Times Insider explains who we are and what we do, and delivers behind-the-scenes insights into how our journalism comes together.
Just how tumultuous was 2020 on the climate front? It was a year in which wetlands burned. And beyond the fires that razed South America, Australia and the American West, communities around the world were left reeling from extreme heat, record storms and rising seas. The Times’s Climate desk, with more than a dozen investigative, science, policy and visual journalists, chronicled it all. With 2021 approaching, the Climate editor Hannah Fairfield offered more perspective on what happened, and what lies ahead.
In 2020, we seem to have experienced the beginning of what scientists have been warning about — extreme weather on many fronts and more severe climate-related disasters. You and your team have been covering this all along. But did this year still surprise you?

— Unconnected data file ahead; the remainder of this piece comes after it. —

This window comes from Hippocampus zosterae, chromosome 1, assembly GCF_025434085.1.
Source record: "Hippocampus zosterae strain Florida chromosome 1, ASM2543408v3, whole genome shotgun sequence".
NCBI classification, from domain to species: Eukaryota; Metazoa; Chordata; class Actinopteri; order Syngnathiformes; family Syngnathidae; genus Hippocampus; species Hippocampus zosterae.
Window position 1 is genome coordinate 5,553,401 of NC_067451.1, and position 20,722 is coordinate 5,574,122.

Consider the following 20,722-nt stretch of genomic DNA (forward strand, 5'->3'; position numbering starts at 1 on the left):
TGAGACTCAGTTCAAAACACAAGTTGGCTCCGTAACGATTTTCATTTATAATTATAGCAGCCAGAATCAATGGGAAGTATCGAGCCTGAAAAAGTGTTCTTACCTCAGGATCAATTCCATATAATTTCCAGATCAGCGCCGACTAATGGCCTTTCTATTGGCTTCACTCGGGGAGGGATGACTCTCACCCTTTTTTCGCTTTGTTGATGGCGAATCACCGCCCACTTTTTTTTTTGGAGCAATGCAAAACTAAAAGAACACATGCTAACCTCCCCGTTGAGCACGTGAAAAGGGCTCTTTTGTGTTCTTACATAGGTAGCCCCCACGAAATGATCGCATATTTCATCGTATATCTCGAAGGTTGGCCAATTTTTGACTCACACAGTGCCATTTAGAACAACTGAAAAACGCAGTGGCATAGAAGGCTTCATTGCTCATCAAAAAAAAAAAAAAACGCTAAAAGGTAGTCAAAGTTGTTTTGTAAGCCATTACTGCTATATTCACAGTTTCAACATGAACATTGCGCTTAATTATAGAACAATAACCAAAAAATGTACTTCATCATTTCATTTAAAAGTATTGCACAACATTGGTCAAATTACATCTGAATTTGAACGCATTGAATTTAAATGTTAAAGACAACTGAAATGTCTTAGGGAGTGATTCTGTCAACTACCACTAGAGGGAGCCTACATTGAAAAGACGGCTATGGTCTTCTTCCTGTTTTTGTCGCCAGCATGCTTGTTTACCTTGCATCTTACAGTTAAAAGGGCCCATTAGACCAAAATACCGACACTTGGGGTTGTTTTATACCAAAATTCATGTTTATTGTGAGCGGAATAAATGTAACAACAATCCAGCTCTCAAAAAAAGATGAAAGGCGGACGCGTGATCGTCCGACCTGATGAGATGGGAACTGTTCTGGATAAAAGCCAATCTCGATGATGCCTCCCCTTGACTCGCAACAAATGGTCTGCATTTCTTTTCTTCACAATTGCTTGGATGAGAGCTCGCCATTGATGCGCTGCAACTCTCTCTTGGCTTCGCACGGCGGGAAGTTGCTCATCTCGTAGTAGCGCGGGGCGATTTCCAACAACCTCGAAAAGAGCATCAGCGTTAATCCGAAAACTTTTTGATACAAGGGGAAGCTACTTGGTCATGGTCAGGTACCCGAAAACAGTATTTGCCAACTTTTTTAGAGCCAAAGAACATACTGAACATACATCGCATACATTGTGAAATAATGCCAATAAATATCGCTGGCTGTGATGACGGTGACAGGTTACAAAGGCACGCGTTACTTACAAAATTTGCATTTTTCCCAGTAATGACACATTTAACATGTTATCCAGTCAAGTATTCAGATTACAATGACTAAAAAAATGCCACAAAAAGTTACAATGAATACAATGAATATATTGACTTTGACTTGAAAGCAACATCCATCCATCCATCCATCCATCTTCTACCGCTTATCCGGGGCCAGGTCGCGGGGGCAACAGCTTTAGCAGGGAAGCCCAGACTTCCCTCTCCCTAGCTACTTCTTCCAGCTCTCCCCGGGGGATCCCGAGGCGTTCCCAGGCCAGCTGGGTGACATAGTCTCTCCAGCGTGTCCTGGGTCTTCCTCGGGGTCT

The year started with fires in Australia, and all year long it seemed as if areas of the globe were aflame, culminating in California’s worst wildfire season and infernos in places that rarely burned. At the same time, there were more major tropical storms in the Atlantic than ever recorded before.
The Climate desk covers all disasters related to climate change, like droughts, wildfires, intense hurricanes and extreme rainfall. The science establishing the direct link between these disasters and the rapid warming of the planet is increasingly clear, but the effects we all saw this year were shocking.
How did that affect coverage?
It was all the more essential that we show readers how different this year was. Because visual storytelling is one of the desk’s strengths, we leaned into that, using data visualizations and mapping, drone photography and video, and interactive design to tell these powerful and very human stories.
Earlier this month, John Branch wrote a lyrical piece about the way many of California’s most beloved and majestic trees — sequoias, redwoods and Joshua trees — were destroyed in the wildfires, and scientists say their survival is threatened as never before. We brought readers the visual evidence of the destruction in a way that no one had before.